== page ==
As CBD-mania sweeps through the country, Florida has been hit hard. The CBD industry in the state continues to grow, and consumers become more interested in the substance as a potential form of alternative treatment with each passing day. As CBD and cannabis continue to be the subject of hundreds of research studies all over the world, citizens and legislators alike have been forced to evaluate how changing laws apply to the growing industry.
In Florida, lawmakers have responded to the hype by dividing CBD products into two distinct categories. In the first, Florida recognizes high-THC CBD derived from the cannabis plant. This form of CBD is only legal if it is used under the state’s medical-marijuana program, which allows select sufferers with qualifying conditions to purchase, possess, and use marijuana products without threat of legal repercussions.
Additionally, Florida allows consumers, even without a doctor’s recommendation, to purchase any amount of industrial hemp CBD. Hemp CBD contains very little THC, the key ingredient that gives marijuana users that characteristic “high.” This form of CBD does not show up on most drug tests and is legal in all cases in the state of Florida.
In the United States, each state is allowed to legalize or deny hemp within its borders. The regulations may involve issues such as cultivation, growth, and the like. Having a general sense of the regulations can help individuals, such as stakeholders, to make decisions concerning the process. This particular overview will cover the substance in Florida.
Florida Medical Marijuana
A 2014 Florida law legalized medical marijuana usage for all patients who have “life-threatening diseases.” However, the state’s law is unique in the fact that it requires marijuana products accessed under its guise to possess relatively low THC content. Patients who qualify with one of several illnesses can obtain a recommendation from their physician for a place on the state’s medical cannabis registry.
After this recommendation is secured, qualifying consumers can purchase medical marijuana and cannabis CBD oils from one of the state’s licensed medical marijuana dispensaries. At this time, only patients with a medical marijuana card can purchase from these dispensaries, and they must be above the legal age to do so.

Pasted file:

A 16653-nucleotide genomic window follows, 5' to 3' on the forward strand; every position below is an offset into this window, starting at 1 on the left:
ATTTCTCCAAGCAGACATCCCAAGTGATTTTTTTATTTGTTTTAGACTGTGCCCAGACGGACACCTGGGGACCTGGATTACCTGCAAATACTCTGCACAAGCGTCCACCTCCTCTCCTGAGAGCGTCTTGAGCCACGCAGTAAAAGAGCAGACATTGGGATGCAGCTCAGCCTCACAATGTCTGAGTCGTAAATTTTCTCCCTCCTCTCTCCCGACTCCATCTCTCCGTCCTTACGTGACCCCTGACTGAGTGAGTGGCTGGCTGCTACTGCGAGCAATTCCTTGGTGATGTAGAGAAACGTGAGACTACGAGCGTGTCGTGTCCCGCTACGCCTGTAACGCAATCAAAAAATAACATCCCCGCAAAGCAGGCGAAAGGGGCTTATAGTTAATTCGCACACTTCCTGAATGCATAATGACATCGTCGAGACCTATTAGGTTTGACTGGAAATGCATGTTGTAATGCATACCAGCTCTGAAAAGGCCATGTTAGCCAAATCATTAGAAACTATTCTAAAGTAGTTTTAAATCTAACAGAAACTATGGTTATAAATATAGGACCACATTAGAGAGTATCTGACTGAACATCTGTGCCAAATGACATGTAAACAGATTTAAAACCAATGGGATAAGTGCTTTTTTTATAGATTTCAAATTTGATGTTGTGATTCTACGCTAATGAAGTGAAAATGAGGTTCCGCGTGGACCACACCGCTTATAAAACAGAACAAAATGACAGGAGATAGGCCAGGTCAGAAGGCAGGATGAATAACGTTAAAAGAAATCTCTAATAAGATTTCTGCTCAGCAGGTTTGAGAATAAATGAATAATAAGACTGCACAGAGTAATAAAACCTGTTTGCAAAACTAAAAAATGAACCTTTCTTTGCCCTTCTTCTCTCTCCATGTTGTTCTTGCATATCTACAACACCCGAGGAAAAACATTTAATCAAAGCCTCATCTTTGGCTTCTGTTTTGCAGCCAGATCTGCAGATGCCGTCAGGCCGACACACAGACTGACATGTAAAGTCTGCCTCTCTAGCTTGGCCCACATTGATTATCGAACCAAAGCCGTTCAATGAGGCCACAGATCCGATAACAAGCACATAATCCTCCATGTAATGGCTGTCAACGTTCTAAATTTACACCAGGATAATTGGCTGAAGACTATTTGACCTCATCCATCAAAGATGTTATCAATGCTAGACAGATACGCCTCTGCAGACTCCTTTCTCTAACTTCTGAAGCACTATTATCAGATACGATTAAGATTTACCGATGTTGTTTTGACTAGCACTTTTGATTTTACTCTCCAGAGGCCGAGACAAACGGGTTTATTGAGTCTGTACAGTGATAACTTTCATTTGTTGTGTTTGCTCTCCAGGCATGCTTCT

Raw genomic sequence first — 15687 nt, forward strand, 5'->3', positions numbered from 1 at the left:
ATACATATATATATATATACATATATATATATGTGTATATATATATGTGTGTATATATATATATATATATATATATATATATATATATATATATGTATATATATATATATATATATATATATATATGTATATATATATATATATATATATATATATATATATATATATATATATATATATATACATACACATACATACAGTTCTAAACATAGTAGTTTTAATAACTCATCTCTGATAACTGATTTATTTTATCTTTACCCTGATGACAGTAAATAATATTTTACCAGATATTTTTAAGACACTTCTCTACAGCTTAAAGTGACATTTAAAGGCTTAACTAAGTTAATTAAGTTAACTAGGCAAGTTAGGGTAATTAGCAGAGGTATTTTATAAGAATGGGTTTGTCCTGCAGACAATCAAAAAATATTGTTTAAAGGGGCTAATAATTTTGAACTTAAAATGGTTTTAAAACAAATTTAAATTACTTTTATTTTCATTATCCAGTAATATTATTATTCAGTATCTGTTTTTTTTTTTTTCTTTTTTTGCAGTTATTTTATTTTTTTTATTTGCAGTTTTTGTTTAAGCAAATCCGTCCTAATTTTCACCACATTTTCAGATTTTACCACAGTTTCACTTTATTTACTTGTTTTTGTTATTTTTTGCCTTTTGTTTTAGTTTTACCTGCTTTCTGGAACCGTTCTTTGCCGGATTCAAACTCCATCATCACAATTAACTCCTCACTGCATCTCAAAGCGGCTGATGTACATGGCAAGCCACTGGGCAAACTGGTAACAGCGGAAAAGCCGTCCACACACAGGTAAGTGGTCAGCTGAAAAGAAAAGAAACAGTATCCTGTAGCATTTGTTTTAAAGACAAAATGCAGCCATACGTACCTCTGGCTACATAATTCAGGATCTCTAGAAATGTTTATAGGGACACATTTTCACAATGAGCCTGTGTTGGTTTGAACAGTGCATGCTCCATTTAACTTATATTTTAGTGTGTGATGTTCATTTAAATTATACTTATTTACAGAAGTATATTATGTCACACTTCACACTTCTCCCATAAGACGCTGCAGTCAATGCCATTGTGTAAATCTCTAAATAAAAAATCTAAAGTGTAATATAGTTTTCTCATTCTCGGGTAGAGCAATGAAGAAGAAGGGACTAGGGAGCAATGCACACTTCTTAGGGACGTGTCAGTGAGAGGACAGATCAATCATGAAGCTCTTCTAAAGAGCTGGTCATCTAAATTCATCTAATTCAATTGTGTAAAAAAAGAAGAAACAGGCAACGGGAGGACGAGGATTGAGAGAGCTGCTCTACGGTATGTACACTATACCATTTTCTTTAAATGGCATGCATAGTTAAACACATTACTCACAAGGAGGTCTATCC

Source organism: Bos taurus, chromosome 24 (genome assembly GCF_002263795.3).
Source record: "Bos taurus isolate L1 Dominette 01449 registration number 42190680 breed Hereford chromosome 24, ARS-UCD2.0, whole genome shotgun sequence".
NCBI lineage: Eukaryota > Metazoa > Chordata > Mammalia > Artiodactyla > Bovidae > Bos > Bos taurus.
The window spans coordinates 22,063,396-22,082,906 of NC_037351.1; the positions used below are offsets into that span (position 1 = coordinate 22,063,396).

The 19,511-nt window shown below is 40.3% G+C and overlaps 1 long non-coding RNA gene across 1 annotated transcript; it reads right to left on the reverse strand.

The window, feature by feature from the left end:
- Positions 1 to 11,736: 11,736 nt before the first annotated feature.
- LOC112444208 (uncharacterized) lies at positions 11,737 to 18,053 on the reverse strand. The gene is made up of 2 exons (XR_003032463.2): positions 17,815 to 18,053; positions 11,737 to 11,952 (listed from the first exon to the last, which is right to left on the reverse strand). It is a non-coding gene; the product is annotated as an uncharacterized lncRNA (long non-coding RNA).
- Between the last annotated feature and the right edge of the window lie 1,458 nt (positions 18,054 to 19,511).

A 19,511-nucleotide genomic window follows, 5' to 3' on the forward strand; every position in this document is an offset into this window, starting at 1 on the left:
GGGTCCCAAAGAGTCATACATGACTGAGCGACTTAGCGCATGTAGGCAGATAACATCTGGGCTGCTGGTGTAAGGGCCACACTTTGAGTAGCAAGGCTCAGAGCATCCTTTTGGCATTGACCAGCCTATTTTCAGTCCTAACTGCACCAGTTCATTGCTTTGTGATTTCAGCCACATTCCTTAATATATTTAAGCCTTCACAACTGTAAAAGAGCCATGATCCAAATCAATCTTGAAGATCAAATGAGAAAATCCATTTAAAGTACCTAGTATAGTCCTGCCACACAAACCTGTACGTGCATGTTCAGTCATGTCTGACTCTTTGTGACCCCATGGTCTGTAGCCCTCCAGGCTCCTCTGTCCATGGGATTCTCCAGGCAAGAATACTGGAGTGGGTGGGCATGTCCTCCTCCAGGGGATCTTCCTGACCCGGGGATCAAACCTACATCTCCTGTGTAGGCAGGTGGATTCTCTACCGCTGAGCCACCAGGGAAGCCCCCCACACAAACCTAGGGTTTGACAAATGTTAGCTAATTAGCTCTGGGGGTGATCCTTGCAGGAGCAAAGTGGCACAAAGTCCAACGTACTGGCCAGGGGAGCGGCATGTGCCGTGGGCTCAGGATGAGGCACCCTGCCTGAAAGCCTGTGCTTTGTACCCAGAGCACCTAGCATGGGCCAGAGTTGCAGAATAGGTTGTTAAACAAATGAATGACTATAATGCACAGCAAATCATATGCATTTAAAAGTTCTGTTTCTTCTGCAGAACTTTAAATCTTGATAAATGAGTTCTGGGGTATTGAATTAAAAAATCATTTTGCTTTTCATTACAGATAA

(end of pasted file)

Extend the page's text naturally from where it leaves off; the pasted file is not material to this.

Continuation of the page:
Florida and Hemp CBD
CBD derived from the industrial hemp plant contains only trace amounts of THC and typically cannot create a “high.” According to the federal farm bill of 2014, the industrial hemp industry is legal. The only stipulations to this blanket legalization are that companies must only manufacture and distribute hemp products with a THC level of below 0.3%, and these products must be derived from the hemp plant—not the cannabis plant.
Florida’s State Hemp Program
Florida’s state hemp program was established in June 2019 when Governor Ron DeSantis signed Senate Bill 1020. The Bill establishes the Florida Hemp Program, which would be under the Department of Agriculture. The Department is responsible for hemp licensing and cultivation.
Under the Bill, hemp is defined, as a substance or compound that is intended for ingestion and that is derived from or contains hemp and no other controlled substances. To cultivate hemp, the Florida Department of Agriculture and Consumer Services must issue the cultivator a license. Further, cultivators are permitted to obtain seeds only from cultivators that are certified by a certifying agency or university that conducts a hemp pilot program under the state’s hemp agricultural pilot program.
Since it appears that the Department has developed proposed rules. The proposed rules can be found here, and involve issues such as the cultivation of hemp and hemp extract. The FAQ on the Department’s website indicates that individuals are not yet permitted to plant hemp and that an announcement will be made as to when applications will be accepted.
The Pilot Program in Action
Although the rules are still proposed rules, the University of Florida has received approval from the University’s Board of Trustees. The approval is for the development of hemp management and cropping systems that could be beneficial for the state. The announcement explains that there are many uses for industrial hemp, such as for fiber, building material, pain relief, forages, and more. Further, the report distinguishes between hemp and marijuana – hemp contains under 0.3% THC per dry weight. In addition to studying the applications of hemp, the study will also look at its risk, such as the plant’s potential as an invasive threat.
Given that the regulations concerning hemp in Florida are in the proposed stage, individuals may want to stay abreast of the progress. The state is currently holding a public comment period, which will end on October 31, 2019. The information concerning the public comment period is available here.
Though this guide was created as a resource and all attempts were made to ensure accuracy, readers are responsible for making sure that they follow all relevant local, state, and federal laws.
Disclaimer: This is not legal advice or guidance. But simply general information. It is best to stay abreast of federal law and the law in one’s state and individuals are responsible for their own decisions concerning CBD and marijuana.